Reversal of blue light-stimulated stomatal opening by green light.

Plant & cell physiology

PubMedID: 10795311

Frechilla S, Talbott LD, Bogomolni RA, Zeiger E. Reversal of blue light-stimulated stomatal opening by green light. Plant Cell Physiol. 2000;41(2):171-6.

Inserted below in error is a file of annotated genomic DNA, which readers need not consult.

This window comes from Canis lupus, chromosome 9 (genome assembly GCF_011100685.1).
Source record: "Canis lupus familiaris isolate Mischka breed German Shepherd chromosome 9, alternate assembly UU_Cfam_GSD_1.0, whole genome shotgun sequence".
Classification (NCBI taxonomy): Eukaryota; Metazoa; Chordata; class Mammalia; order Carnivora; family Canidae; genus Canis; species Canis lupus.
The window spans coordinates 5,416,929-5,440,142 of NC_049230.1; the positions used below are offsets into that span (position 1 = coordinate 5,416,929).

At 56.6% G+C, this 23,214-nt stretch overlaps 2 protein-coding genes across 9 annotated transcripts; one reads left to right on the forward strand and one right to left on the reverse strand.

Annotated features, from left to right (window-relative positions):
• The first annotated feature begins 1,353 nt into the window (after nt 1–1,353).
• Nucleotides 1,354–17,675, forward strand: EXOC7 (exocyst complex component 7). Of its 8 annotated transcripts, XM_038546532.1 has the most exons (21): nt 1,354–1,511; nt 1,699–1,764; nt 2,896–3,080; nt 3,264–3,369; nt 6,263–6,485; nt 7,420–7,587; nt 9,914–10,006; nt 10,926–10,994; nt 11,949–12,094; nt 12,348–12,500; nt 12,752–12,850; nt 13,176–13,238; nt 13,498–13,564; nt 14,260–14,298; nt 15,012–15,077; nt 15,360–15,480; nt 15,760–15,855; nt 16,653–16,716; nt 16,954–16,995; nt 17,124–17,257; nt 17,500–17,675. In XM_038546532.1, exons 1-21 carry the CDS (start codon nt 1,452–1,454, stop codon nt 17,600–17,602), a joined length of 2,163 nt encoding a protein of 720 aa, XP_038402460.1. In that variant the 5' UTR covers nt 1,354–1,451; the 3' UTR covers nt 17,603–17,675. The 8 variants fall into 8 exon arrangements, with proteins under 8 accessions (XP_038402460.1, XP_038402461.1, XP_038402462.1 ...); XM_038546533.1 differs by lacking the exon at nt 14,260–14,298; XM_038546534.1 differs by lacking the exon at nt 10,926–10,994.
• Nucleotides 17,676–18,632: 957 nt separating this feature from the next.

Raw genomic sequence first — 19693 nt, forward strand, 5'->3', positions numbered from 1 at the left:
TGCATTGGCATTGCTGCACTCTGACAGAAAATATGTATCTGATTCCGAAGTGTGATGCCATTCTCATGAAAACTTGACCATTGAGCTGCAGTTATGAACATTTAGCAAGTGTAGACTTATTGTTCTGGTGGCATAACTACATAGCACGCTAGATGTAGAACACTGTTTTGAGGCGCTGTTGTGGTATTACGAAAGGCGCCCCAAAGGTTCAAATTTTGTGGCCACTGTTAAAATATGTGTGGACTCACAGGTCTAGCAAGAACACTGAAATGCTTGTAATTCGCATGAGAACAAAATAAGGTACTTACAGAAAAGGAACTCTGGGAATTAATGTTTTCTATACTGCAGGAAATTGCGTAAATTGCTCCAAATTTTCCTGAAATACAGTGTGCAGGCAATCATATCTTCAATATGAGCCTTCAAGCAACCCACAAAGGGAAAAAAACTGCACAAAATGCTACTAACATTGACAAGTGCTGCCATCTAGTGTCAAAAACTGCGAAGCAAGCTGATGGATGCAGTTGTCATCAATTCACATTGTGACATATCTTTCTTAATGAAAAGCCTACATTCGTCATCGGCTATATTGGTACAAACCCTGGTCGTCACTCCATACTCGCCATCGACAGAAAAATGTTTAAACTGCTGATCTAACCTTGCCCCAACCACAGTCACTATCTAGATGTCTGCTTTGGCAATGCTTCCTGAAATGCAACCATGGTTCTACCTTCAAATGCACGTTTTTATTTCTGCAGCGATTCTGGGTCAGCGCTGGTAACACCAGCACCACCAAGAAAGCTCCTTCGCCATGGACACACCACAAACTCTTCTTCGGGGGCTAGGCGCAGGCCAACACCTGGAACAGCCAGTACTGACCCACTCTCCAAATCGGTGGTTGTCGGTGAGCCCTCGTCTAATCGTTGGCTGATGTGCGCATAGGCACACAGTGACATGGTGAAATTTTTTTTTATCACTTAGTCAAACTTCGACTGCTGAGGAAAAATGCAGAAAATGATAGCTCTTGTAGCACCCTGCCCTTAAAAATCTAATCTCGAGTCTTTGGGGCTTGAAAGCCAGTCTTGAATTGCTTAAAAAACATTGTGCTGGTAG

Blue light-stimulated stomatal opening in detached epidermis of Vicia faba is reversed by green light. A 30 s green light pulse eliminated the transient opening stimulated by an immediately preceding blue light pulse. Opening was restored by a subsequent blue light pulse. An initial green light pulse did not alter the response to a subsequent blue light pulse. Reversal also occurred under continuous illumination, with or without a saturating red light background. The magnitude of the green light reversal depended on fluence rate, with full reversal observed at a green light fluence rate twice that of the blue light. Continuous green light given alone stimulated a slight stomatal opening, and had no effect on red light-stimulated opening. An action spectrum for the green light effect showed a maximum at 540 nm and minor peaks at 490 and 580 nm. This spectrum is similar to the action spectrum for blue light-stimulated stomatal opening, red-shifted by about 90 nm. The carotenoid zeaxanthin has been implicated as a photoreceptor for the stomatal blue light response. Blue/green reversibility might be explained by a pair of interconvertible zeaxanthin isomers, one absorbing in the blue and the other in the green, with the green absorbing form being the physiologically active one.